Interestingly, because Macdonald knew there would be delays with the transfer of Ruperts Land to Canada, he had not yet issued the proclamation with the correct date to McDougal, so the one McDougal used was a fake date which he had made up and had even forged the Queens signature on it. 124 George Parkin, R. Sir John A. Macdonald: The Makers of Canada Series, Volume VII. (Oxford: Oxford University Press, 1928). 160-61. 125 Alex Rough. Canada: the History of the Murder of Thomas Scott. (Accessed: January 26, 2011). 1.



the regiments first order of business upon reaching Red River: that was to chase down any French or Mtis supporters of the resistance and meet out justice. The first man they came across was Elzar Goulet, whom they chased through town to the banks of the river. In an effort to get away Goulet tried to swim to the other side while the soldiers threw stones at himGoulet drowned and the soldiers made no effort to recover the body.126 Hugh Macdonald recalled a large body of soldiers chasing Goulet who made a record run to the river.127 Macdonalds son claimed they were struggling to bring him to justice.128 This and other evidence made it clear to Stanley and Morton that the so called rebellion at Red River was actually a legal resistance of a predominately FrenchCatholic western community attempting to protect their rights against an imperialistic eastern English Protestant (and at the time Orange) government. Furthermore, it now appeared that the Canadian governments first order of business was to forcibly overthrow the legally established ruling party in Red River. Moreover, a legal government (like the Provisional Government in Red River) had a right to protect the life of its people and its property, making Scotts crimes a valid case of treason and his sentence in line with the Law of Nations. Hence Macdonald bribed Riel with $1000.00 to leave the country instead of trying to convict him of murder.129 Stanley and Mortons work set the general tone for how the Red River Troubles would be subsequently viewed by historians.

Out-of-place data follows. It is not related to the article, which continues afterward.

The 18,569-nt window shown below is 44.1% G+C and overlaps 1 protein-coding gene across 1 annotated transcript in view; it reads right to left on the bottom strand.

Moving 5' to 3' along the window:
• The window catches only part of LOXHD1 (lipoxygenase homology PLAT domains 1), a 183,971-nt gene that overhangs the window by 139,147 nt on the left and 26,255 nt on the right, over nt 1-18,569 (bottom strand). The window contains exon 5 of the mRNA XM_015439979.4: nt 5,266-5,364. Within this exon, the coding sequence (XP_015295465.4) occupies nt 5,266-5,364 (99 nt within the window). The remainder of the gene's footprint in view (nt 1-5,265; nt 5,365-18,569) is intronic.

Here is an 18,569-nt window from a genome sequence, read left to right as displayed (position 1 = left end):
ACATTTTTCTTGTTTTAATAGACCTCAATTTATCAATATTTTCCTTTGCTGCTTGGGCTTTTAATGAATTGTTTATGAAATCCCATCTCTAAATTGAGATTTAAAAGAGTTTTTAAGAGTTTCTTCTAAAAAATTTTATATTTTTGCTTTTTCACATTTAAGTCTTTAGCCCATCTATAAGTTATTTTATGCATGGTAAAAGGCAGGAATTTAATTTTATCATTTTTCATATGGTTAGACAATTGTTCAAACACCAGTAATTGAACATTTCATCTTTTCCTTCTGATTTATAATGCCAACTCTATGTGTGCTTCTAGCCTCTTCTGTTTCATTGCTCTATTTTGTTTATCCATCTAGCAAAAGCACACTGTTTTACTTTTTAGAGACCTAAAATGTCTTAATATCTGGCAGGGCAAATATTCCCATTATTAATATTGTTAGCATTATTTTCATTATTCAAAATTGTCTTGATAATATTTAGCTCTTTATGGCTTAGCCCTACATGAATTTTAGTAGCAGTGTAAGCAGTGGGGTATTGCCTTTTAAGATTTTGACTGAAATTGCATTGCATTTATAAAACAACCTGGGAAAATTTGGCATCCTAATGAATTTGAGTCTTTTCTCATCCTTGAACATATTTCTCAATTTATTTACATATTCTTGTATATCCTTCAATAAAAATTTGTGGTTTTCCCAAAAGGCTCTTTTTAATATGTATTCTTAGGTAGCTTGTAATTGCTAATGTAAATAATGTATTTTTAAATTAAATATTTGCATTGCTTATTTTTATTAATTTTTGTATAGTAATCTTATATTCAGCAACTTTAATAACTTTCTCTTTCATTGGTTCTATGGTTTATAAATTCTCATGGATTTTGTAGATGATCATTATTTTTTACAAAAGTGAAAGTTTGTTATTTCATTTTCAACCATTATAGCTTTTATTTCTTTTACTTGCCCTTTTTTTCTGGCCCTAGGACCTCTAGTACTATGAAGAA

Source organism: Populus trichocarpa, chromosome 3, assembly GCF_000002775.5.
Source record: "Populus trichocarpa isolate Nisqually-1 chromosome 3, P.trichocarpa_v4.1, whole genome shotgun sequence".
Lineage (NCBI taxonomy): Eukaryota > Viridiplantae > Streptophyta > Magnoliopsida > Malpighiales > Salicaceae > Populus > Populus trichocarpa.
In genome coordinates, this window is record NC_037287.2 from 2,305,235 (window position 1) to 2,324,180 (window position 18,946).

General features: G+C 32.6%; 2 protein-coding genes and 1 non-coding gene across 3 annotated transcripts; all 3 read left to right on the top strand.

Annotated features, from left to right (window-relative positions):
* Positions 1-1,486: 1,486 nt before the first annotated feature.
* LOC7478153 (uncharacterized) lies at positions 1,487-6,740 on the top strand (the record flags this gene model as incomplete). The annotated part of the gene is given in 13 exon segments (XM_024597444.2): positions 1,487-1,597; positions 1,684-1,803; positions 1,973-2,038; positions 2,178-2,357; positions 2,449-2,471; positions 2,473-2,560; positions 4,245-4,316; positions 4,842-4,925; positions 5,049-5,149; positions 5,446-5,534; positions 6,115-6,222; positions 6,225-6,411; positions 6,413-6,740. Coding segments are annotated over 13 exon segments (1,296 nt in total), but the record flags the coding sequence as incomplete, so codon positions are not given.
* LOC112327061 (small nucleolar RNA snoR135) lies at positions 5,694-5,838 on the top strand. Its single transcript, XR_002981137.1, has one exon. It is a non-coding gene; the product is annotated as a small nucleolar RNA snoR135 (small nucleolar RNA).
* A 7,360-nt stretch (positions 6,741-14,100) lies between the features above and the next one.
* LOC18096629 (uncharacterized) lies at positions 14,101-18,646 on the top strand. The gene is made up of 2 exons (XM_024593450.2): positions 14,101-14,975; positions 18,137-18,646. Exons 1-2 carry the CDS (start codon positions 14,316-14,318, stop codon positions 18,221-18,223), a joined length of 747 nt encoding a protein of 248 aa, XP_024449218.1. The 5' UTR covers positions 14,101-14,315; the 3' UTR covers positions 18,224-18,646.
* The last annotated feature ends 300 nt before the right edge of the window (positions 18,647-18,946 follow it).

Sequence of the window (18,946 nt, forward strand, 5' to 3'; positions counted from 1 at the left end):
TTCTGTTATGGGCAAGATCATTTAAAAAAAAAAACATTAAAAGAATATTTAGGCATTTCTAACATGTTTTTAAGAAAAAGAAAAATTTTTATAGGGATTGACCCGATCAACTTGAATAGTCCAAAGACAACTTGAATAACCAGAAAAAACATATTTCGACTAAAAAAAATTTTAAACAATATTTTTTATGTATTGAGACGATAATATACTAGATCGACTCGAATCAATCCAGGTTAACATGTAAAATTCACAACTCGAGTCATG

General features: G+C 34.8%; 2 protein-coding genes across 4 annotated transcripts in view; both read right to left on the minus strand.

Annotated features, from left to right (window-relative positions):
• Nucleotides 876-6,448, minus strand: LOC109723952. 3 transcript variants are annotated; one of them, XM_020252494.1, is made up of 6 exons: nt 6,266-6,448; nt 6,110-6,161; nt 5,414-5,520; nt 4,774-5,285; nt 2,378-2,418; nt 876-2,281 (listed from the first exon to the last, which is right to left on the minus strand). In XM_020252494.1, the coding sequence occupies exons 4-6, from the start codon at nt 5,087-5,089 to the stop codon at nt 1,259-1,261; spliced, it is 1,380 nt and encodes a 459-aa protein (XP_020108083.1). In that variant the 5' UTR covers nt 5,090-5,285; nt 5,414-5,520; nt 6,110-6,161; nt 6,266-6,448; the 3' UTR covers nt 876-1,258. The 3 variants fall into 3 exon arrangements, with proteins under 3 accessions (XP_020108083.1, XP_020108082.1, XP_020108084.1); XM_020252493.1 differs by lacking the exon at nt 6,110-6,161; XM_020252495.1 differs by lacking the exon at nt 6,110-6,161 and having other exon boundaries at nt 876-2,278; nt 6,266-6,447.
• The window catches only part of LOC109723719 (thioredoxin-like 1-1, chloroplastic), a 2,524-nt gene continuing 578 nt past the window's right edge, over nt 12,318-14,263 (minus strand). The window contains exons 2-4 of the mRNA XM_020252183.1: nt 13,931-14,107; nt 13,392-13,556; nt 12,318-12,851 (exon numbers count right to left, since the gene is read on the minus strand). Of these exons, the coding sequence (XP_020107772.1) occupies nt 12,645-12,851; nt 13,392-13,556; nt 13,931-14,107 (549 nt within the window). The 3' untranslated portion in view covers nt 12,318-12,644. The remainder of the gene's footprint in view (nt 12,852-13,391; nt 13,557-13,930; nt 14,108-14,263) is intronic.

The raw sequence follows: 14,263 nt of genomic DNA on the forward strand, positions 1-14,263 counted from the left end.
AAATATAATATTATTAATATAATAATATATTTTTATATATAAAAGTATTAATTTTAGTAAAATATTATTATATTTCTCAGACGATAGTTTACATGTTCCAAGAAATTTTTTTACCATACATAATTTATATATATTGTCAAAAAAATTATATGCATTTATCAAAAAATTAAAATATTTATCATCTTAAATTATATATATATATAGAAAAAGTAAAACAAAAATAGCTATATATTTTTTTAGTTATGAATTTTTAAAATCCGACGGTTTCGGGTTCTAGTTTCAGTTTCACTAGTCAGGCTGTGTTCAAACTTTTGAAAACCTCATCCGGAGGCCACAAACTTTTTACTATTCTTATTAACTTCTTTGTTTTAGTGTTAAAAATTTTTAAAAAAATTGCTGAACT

George R. D. Goulet. The Trial of Louis Riel: Justice and Mercy Denied. (Calgary: Ltd., 1999). 29. 127 Hugh John Macdonald. Interview with Hugh John Macdonald. Winnipeg Telegram. (Winnipeg, July18, 1911). 1. 128 Macdonald, Hugh, 1. 129 Goulet, 31.


Bilsky Regrettably, the historical revisions made by Stanley and Morton in 1959 were either not recognized by or not communicated to the general public. Thus, Canadians went on thinking of Riels Red River Resistance as a rebellion and of him as a jealous